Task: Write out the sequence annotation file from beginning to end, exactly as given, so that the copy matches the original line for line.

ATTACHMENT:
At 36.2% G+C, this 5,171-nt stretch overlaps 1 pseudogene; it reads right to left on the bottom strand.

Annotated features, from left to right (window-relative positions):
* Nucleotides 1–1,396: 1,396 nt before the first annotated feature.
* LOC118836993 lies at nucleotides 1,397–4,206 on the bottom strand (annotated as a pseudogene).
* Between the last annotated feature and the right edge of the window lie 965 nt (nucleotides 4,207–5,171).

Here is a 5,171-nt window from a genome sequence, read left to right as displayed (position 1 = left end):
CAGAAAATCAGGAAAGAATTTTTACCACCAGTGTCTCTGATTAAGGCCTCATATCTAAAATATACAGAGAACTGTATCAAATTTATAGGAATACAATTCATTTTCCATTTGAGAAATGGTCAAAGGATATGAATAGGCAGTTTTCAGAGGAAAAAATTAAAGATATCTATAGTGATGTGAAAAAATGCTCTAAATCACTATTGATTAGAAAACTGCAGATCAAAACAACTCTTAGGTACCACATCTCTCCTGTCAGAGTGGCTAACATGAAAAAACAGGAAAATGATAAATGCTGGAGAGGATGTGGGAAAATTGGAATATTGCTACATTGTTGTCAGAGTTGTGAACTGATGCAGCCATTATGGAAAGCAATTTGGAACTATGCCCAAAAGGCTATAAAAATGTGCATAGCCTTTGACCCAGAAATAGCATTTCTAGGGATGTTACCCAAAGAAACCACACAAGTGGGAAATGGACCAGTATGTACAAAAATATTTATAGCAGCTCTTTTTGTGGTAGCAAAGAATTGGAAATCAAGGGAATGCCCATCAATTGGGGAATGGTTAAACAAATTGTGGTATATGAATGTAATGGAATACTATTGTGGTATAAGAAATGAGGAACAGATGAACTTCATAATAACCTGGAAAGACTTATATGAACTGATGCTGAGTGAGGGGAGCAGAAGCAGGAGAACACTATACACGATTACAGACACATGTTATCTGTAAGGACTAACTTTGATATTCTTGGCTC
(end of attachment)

At 36.2% G+C, this 5,171-nt stretch overlaps 1 pseudogene; it reads right to left on the bottom strand.

Annotated features, from left to right (window-relative positions):
* Nucleotides 1–1,396: 1,396 nt before the first annotated feature.
* LOC118836993 lies at nucleotides 1,397–4,206 on the bottom strand (annotated as a pseudogene).
* Between the last annotated feature and the right edge of the window lie 965 nt (nucleotides 4,207–5,171).

Here is a 5,171-nt window from a genome sequence, read left to right as displayed (position 1 = left end):
CAGAAAATCAGGAAAGAATTTTTACCACCAGTGTCTCTGATTAAGGCCTCATATCTAAAATATACAGAGAACTGTATCAAATTTATAGGAATACAATTCATTTTCCATTTGAGAAATGGTCAAAGGATATGAATAGGCAGTTTTCAGAGGAAAAAATTAAAGATATCTATAGTGATGTGAAAAAATGCTCTAAATCACTATTGATTAGAAAACTGCAGATCAAAACAACTCTTAGGTACCACATCTCTCCTGTCAGAGTGGCTAACATGAAAAAACAGGAAAATGATAAATGCTGGAGAGGATGTGGGAAAATTGGAATATTGCTACATTGTTGTCAGAGTTGTGAACTGATGCAGCCATTATGGAAAGCAATTTGGAACTATGCCCAAAAGGCTATAAAAATGTGCATAGCCTTTGACCCAGAAATAGCATTTCTAGGGATGTTACCCAAAGAAACCACACAAGTGGGAAATGGACCAGTATGTACAAAAATATTTATAGCAGCTCTTTTTGTGGTAGCAAAGAATTGGAAATCAAGGGAATGCCCATCAATTGGGGAATGGTTAAACAAATTGTGGTATATGAATGTAATGGAATACTATTGTGGTATAAGAAATGAGGAACAGATGAACTTCATAATAACCTGGAAAGACTTATATGAACTGATGCTGAGTGAGGGGAGCAGAAGCAGGAGAACACTATACACGATTACAGACACATGTTATCTGTAAGGACTAACTTTGATATTCTTGGCTC